Monosaccharide

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Monosaccharides (from Greek monos: single, sacchar: sugar) are the most basic units of biologically important carbohydrates. They are the simplest form of sugar and are usually colorless, water-soluble, crystalline solids. Some monosaccharides have a sweet taste. Examples of monosaccharides include glucose (dextrose), fructose (levulose), galactose, xylose and ribose. Monosaccharides are the building blocks of disaccharides such as sucrose and polysaccharides (such as cellulose and starch). Further, each carbon atom that supports a hydroxyl group (except for the first and last) is chiral, giving rise to a number of isomeric forms all with the same chemical formula. For instance, galactose and glucose are both aldohexoses, but have different chemical and physical properties.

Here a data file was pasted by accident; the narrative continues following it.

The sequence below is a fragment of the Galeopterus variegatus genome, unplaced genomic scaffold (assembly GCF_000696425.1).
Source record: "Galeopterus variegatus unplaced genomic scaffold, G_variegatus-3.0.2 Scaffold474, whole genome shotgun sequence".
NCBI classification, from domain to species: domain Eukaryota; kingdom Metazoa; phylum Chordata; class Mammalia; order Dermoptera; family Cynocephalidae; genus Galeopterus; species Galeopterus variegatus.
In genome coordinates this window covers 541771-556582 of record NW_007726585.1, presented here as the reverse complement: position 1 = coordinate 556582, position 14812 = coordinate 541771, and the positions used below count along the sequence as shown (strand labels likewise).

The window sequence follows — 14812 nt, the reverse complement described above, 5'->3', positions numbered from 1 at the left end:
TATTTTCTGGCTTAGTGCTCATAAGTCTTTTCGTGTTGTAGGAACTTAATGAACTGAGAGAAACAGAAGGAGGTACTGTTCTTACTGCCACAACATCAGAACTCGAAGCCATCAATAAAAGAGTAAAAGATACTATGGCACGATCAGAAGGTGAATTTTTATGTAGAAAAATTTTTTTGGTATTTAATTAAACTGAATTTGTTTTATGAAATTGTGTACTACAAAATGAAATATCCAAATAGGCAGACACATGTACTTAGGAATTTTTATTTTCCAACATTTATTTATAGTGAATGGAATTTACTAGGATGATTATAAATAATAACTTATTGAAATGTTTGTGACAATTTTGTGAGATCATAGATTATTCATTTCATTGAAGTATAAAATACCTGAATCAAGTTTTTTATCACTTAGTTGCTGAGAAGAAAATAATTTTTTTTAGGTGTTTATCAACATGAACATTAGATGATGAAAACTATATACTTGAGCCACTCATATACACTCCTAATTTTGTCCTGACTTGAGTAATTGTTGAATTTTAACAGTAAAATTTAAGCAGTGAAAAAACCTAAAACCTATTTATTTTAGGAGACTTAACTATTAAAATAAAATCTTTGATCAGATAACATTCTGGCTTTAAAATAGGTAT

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Structure

With few exceptions (e.g., deoxyribose), monosaccharides have the chemical formula Cx(H2O)y with the chemical structure H(CHOH)nC=O(CHOH)mH. If n or m is zero, it is an aldehyde and is termed an aldose; otherwise, it is a ketone and is termed a ketose. Monosaccharides contain either a ketone or aldehyde functional group, and hydroxyl groups on most or all of the non-carbonyl carbon atoms.

Fischer projections of Simple Monosaccharides

Structures of simple monosaccharides are conveniently represented using Fischer projections. The following tables shows all possible isomers of simple (C3-C6) D-aldoses and selected D-ketoses. Some of these monosaccharides are only synthetically prepared in the laboratory and not found in nature.

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